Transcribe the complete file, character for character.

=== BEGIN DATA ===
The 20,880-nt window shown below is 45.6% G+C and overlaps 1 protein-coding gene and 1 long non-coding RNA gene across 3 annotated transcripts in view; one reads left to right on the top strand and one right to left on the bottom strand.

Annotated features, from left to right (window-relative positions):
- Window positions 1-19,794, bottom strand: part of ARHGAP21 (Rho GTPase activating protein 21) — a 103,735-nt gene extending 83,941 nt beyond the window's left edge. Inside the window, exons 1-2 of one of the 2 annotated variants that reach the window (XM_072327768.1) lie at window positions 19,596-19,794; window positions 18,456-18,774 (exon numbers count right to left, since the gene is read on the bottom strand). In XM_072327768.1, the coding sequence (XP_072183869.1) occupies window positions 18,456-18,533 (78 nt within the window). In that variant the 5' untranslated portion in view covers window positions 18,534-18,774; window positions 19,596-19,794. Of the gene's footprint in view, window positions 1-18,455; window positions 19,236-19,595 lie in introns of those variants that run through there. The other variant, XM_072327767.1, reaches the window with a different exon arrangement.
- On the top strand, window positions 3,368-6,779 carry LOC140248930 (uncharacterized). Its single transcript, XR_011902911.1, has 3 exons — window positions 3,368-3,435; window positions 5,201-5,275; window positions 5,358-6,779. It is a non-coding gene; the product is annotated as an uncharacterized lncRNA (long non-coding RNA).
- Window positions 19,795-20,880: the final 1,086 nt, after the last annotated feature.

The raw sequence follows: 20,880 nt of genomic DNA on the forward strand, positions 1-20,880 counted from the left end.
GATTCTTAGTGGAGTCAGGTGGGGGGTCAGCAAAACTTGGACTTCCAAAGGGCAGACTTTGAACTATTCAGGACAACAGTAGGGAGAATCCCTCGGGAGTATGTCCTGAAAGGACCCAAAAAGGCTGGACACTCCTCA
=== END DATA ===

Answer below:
The 20,880-nt window shown below is 45.6% G+C and overlaps 1 protein-coding gene and 1 long non-coding RNA gene across 3 annotated transcripts in view; one reads left to right on the top strand and one right to left on the bottom strand.

Annotated features, from left to right (window-relative positions):
- Window positions 1-19,794, bottom strand: part of ARHGAP21 (Rho GTPase activating protein 21) — a 103,735-nt gene extending 83,941 nt beyond the window's left edge. Inside the window, exons 1-2 of one of the 2 annotated variants that reach the window (XM_072327768.1) lie at window positions 19,596-19,794; window positions 18,456-18,774 (exon numbers count right to left, since the gene is read on the bottom strand). In XM_072327768.1, the coding sequence (XP_072183869.1) occupies window positions 18,456-18,533 (78 nt within the window). In that variant the 5' untranslated portion in view covers window positions 18,534-18,774; window positions 19,596-19,794. Of the gene's footprint in view, window positions 1-18,455; window positions 19,236-19,595 lie in introns of those variants that run through there. The other variant, XM_072327767.1, reaches the window with a different exon arrangement.
- On the top strand, window positions 3,368-6,779 carry LOC140248930 (uncharacterized). Its single transcript, XR_011902911.1, has 3 exons — window positions 3,368-3,435; window positions 5,201-5,275; window positions 5,358-6,779. It is a non-coding gene; the product is annotated as an uncharacterized lncRNA (long non-coding RNA).
- Window positions 19,795-20,880: the final 1,086 nt, after the last annotated feature.

The raw sequence follows: 20,880 nt of genomic DNA on the forward strand, positions 1-20,880 counted from the left end.
GATTCTTAGTGGAGTCAGGTGGGGGGTCAGCAAAACTTGGACTTCCAAAGGGCAGACTTTGAACTATTCAGGACAACAGTAGGGAGAATCCCTCGGGAGTATGTCCTGAAAGGACCCAAAAAGGCTGGACACTCCTCA